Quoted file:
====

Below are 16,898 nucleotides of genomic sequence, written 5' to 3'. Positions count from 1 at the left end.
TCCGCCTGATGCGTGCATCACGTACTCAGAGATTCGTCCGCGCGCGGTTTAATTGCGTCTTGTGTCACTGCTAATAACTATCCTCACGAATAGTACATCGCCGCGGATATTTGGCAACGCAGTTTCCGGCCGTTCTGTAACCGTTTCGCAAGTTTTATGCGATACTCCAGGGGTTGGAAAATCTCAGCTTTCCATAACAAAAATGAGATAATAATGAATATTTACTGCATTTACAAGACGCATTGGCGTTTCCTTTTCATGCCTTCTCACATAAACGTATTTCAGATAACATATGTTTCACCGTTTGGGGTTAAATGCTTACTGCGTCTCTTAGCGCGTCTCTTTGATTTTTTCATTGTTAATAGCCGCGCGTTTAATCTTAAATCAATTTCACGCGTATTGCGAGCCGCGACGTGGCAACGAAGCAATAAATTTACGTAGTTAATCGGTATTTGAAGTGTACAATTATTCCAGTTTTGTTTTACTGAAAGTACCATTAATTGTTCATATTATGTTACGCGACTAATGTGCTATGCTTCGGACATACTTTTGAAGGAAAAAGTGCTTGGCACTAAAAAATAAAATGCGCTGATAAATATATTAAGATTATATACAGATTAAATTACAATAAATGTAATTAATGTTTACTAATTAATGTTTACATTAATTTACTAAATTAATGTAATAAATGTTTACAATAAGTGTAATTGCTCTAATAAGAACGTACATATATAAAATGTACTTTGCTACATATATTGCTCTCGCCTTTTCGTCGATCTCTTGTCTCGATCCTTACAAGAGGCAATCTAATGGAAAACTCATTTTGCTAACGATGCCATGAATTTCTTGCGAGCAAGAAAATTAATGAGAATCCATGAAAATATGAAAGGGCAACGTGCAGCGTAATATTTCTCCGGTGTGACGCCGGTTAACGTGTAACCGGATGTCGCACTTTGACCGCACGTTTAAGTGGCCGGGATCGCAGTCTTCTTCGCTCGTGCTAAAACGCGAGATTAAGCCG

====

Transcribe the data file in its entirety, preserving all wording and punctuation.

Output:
Below are 16,898 nucleotides of genomic sequence, written 5' to 3'. Positions count from 1 at the left end.
TCCGCCTGATGCGTGCATCACGTACTCAGAGATTCGTCCGCGCGCGGTTTAATTGCGTCTTGTGTCACTGCTAATAACTATCCTCACGAATAGTACATCGCCGCGGATATTTGGCAACGCAGTTTCCGGCCGTTCTGTAACCGTTTCGCAAGTTTTATGCGATACTCCAGGGGTTGGAAAATCTCAGCTTTCCATAACAAAAATGAGATAATAATGAATATTTACTGCATTTACAAGACGCATTGGCGTTTCCTTTTCATGCCTTCTCACATAAACGTATTTCAGATAACATATGTTTCACCGTTTGGGGTTAAATGCTTACTGCGTCTCTTAGCGCGTCTCTTTGATTTTTTCATTGTTAATAGCCGCGCGTTTAATCTTAAATCAATTTCACGCGTATTGCGAGCCGCGACGTGGCAACGAAGCAATAAATTTACGTAGTTAATCGGTATTTGAAGTGTACAATTATTCCAGTTTTGTTTTACTGAAAGTACCATTAATTGTTCATATTATGTTACGCGACTAATGTGCTATGCTTCGGACATACTTTTGAAGGAAAAAGTGCTTGGCACTAAAAAATAAAATGCGCTGATAAATATATTAAGATTATATACAGATTAAATTACAATAAATGTAATTAATGTTTACTAATTAATGTTTACATTAATTTACTAAATTAATGTAATAAATGTTTACAATAAGTGTAATTGCTCTAATAAGAACGTACATATATAAAATGTACTTTGCTACATATATTGCTCTCGCCTTTTCGTCGATCTCTTGTCTCGATCCTTACAAGAGGCAATCTAATGGAAAACTCATTTTGCTAACGATGCCATGAATTTCTTGCGAGCAAGAAAATTAATGAGAATCCATGAAAATATGAAAGGGCAACGTGCAGCGTAATATTTCTCCGGTGTGACGCCGGTTAACGTGTAACCGGATGTCGCACTTTGACCGCACGTTTAAGTGGCCGGGATCGCAGTCTTCTTCGCTCGTGCTAAAACGCGAGATTAAGCCG